Ötzi the Ice Man was discovered by a couple of mountain climbers in the peaks above the Ötztal Valley in the Italian Alps in September 1991. Over the intervening 30 years, teams of researchers have investigated his mummified corpse and possessions with all the high technology of today’s medicine and science. So what do we know now?
The well-preserved 5,300 year-old body, adorned with 61 tattoos on his back and elsewhere, has yielded its secrets slowly over the decades. Ötzi lay outstretched in his stomach, his left arm angled to the right lying under his chin. The body was naturally mummified, complete with organic tissues. Radiocarbon dates showed that he had died in about 3300 BC, a time when metal first came into use in the region.
Lean and wiry, he stood about 1.6m tall and weighed around 50kg. He wore a cloak, a bearskin caps, shoes, and leggings. Microscopic bone structures showed that he was in his 40s when he died. While basically healthy, he suffered from Lyme disease and several internal parasites. His hips, spine, and knees showed telltale indications of arthritis, his teeth were heavily worn and showed signs of decay. Ötzi’s lungs were soot coated, a sign of many hours around open fires. He had brown eyes, type O blood, and was lactose intolerant, while his DNA has affinity with the inhabitants of Corsica and Sardinia. Isotopic analysis showed that he came from the southern side of the Alps. His last meal included ibex and red deer meat, einkorn wheat, and a poisonous fern, perhaps a treatment for internal parasites.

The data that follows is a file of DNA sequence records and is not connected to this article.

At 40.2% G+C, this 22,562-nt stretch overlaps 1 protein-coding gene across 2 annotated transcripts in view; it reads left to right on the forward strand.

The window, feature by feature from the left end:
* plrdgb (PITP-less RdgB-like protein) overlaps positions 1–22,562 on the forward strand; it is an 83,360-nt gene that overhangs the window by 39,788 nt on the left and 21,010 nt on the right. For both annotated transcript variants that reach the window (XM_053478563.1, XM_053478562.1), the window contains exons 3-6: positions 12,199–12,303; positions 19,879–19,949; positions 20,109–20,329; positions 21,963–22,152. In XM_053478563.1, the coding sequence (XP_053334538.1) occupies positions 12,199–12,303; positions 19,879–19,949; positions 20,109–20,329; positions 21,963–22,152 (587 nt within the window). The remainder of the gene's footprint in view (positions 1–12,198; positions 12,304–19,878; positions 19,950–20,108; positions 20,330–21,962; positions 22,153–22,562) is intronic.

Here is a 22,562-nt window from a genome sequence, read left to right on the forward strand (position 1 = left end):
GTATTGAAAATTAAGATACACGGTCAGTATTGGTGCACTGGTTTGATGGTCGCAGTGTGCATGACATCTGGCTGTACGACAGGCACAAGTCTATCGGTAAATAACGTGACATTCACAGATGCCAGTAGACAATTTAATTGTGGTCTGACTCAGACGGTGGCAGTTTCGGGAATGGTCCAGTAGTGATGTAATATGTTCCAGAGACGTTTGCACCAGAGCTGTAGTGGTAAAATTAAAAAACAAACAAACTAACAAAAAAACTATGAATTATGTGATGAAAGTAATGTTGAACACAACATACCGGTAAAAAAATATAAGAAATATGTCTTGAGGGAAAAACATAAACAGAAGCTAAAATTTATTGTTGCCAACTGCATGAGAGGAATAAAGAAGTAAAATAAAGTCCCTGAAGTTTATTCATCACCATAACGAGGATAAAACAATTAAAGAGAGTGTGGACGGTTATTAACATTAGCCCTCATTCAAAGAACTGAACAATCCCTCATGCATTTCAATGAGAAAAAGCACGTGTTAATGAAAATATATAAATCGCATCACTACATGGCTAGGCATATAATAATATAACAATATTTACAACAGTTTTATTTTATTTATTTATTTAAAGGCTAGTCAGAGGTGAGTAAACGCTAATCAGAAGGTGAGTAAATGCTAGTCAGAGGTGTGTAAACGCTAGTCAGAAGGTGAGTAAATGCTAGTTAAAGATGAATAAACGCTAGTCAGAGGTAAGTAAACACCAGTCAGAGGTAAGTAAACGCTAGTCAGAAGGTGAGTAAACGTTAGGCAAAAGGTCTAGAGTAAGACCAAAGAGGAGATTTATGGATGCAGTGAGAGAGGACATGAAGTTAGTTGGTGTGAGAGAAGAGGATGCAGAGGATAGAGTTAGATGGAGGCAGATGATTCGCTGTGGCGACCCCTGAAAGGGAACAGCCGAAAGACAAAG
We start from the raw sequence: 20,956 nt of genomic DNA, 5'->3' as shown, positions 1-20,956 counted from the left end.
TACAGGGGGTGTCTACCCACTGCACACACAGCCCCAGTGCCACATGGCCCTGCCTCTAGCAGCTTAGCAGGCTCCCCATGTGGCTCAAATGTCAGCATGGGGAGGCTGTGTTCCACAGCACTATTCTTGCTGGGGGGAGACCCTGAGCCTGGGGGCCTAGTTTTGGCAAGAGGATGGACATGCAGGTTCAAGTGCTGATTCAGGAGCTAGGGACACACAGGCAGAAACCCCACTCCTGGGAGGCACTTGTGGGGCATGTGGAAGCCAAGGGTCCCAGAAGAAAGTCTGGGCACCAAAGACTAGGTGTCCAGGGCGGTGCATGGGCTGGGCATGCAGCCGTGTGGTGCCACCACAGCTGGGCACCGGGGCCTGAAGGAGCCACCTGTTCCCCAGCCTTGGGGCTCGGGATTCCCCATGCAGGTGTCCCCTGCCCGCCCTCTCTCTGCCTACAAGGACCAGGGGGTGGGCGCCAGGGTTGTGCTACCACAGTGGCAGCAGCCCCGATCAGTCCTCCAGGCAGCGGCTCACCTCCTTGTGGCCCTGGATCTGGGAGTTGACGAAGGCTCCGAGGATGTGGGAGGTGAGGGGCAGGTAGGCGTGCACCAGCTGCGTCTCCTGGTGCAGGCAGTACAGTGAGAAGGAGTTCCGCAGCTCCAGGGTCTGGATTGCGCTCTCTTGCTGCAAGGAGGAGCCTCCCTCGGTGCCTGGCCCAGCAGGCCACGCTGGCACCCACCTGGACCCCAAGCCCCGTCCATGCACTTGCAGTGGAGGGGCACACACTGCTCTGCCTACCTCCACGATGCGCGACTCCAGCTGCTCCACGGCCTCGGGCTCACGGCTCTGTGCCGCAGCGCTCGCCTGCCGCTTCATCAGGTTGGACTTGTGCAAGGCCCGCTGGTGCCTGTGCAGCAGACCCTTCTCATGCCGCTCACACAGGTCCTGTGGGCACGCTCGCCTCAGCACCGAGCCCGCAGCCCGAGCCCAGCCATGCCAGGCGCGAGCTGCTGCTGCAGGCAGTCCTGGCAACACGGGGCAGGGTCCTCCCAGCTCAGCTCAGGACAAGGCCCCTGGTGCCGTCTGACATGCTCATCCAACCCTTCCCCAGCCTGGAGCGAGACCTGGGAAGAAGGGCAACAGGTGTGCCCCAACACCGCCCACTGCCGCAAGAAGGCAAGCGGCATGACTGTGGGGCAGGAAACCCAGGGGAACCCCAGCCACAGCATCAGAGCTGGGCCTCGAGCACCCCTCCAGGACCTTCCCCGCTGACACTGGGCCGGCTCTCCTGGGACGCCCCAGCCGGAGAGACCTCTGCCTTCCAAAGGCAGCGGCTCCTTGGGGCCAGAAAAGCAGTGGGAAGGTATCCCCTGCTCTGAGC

Most likely, he was ambushed and murdered by a flint-tipped arrow embedded in his left shoulder that severed his subclavian artery, also a severe head wound to the head.
Ötzi is on display at the South Tyrol Museum of Archaeology, visit www.iceman.it for more information.